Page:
Capitol update: ‘Equal Access’ bill impact on teachers’ school mailboxes, talk of eliminating mortgage interest deduction

In an effort to keep our readers better informed about the state government actions that impact our communities, we are featuring regular update columns from northeast Johnson County’s elected officials in the legislature: Rep. Barbara Bollier, Rep. Stephanie Clayton, Rep. Melissa Rooker and Sen. Kay Wolf. Check back on Mondays to find out what’s been happening the past week in Topeka. Rep. Bollier submits this week’s update:

Friday marked the last day for non-exempt committees to introduce bills. Committees which are exempt, such as Tax and Appropriations, don’t have the same time restrictions because their legislative areas typically take the most amount of time. The House has deadlines for progress of bills to help ensure we end the session in the required 90 days. However, this year House leadership has set an ambitious goal of getting our work done and ending the session in 80 days. As a result, things are moving at a rapid pace this year. We will be very busy during next two weeks before turnaround, the final time when bills from one chamber can be sent to the other chamber.

Dr. Barbara Bollier
This past week the House passed 15 bills. You can stay up-to-date with committee schedules and bills and find other helpful information regarding the happenings in the statehouse through the legislature’s website, kslegislature.org. Additionally, do not hesitate to contact any of us (Reps. Barbara Bollier, Stephanie Clayton, Melissa Rooker, or Sen. Kay Wolf) with your thoughts, concerns and questions. We would appreciate hearing from you on these issues being discussed in the legislature.

Mortgage Interest Deduction
This week, the Senate Taxation Committee approved an amended version of the governor’s tax plan that he proposed at the beginning of the session. Like the governor’s proposal, the Senate committee’s bill eliminated the state mortgage interest deduction. No tax plan has yet been acted on in the House and several different plans are being considered by the House Tax Committee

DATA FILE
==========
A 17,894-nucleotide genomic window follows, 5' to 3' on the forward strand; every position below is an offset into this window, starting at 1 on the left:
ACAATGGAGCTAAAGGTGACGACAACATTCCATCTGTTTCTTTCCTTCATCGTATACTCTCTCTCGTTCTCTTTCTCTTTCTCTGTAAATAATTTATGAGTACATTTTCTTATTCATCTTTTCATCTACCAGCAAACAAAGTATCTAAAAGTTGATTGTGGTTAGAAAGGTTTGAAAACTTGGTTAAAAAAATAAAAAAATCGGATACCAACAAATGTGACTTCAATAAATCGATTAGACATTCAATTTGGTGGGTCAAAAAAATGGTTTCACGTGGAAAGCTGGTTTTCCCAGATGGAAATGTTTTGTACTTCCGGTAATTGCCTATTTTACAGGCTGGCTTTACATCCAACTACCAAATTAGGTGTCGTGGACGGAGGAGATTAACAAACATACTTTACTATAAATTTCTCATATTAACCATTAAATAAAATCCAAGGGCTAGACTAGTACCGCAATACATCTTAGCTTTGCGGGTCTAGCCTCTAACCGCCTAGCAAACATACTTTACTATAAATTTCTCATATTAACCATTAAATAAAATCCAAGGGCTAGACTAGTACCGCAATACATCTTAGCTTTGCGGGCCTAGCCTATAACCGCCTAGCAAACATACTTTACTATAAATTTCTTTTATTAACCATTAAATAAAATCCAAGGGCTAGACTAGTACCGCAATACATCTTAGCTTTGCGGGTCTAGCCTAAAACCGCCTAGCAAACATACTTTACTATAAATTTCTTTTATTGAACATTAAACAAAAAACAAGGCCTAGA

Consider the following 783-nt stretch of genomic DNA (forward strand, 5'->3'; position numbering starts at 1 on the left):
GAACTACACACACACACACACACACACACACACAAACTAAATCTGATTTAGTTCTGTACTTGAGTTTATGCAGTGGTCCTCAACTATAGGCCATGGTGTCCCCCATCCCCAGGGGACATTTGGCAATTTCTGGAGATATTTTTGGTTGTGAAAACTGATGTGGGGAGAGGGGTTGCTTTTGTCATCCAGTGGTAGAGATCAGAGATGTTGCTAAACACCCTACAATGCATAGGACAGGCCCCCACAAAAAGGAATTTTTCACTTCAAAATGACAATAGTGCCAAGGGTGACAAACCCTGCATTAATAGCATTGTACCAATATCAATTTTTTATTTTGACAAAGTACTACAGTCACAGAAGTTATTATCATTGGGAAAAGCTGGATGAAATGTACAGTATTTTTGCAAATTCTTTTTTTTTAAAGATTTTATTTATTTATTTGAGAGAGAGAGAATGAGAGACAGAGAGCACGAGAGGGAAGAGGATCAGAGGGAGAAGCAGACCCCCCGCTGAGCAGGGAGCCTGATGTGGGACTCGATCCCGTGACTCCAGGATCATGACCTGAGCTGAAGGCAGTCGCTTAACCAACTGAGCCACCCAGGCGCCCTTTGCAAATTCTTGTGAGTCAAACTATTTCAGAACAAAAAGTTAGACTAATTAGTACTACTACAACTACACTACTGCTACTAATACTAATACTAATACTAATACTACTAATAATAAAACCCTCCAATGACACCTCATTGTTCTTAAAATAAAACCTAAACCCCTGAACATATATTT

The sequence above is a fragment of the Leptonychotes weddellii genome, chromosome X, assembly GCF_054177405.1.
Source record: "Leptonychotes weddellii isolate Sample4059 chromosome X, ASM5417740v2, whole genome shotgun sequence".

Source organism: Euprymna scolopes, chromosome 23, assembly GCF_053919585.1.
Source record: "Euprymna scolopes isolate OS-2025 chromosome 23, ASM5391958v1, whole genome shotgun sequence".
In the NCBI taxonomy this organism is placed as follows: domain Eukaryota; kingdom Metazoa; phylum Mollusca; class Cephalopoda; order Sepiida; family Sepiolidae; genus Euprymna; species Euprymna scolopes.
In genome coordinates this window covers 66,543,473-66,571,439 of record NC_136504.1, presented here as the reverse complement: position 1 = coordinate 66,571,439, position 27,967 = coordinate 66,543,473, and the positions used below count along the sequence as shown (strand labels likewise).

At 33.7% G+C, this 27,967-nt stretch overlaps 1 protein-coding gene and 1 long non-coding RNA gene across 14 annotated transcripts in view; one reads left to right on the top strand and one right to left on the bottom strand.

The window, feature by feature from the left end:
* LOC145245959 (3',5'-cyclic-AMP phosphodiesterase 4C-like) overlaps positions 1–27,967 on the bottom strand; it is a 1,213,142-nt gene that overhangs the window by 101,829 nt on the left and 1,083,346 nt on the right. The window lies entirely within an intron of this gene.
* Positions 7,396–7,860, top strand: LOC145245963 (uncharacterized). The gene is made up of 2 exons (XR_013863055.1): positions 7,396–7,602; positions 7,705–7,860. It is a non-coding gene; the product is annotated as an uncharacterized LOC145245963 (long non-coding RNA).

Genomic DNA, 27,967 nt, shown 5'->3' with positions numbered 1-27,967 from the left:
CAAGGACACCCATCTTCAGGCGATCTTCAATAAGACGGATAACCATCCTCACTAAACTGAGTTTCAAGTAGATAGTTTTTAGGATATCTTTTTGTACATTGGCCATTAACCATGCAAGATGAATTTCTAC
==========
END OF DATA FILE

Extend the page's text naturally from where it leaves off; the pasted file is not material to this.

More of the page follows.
Equal Access
The House Education Committee approved a bill (HB 2221) that would require school boards to grant professional education organizations access to teacher email inboxes and mailboxes. This would eliminate the KNEA contract agreement allowing the teachers to determine who has access to their email. If this bill comes to the House for a vote I will not be supportive.

Consumer Protection
The House approved a bill this week that created the crime of home improvement fraud. The bill makes giving a homeowner false information, pretenses or promises to coerce them into signing a home improvement contract a crime. It also criminalizes omitting information or reinforcing a false impression about the property to the owner. I voted “yes” on this bill.

Physical Therapy Self-Referral
The House passed a bill allowing Physical Therapists to see and treat patients without a referral from a physician. Current law allows a patient to see a physical therapist for evaluation but then requires the physician to be contacted for a referral for treatment to commence. I was opposed to this bill; I believe that the doctor should be a part of medical treatment decisions.

KanCare Educational Meetings
The Kansas Department of Health and Environment will be hosting educational meetings for KanCare (Medicaid) members beginning next week (Feb.19 in Kansas City). Announcements are being mailed to each KanCare household. For more details, including location and time, visit kancare.ks.gov/events.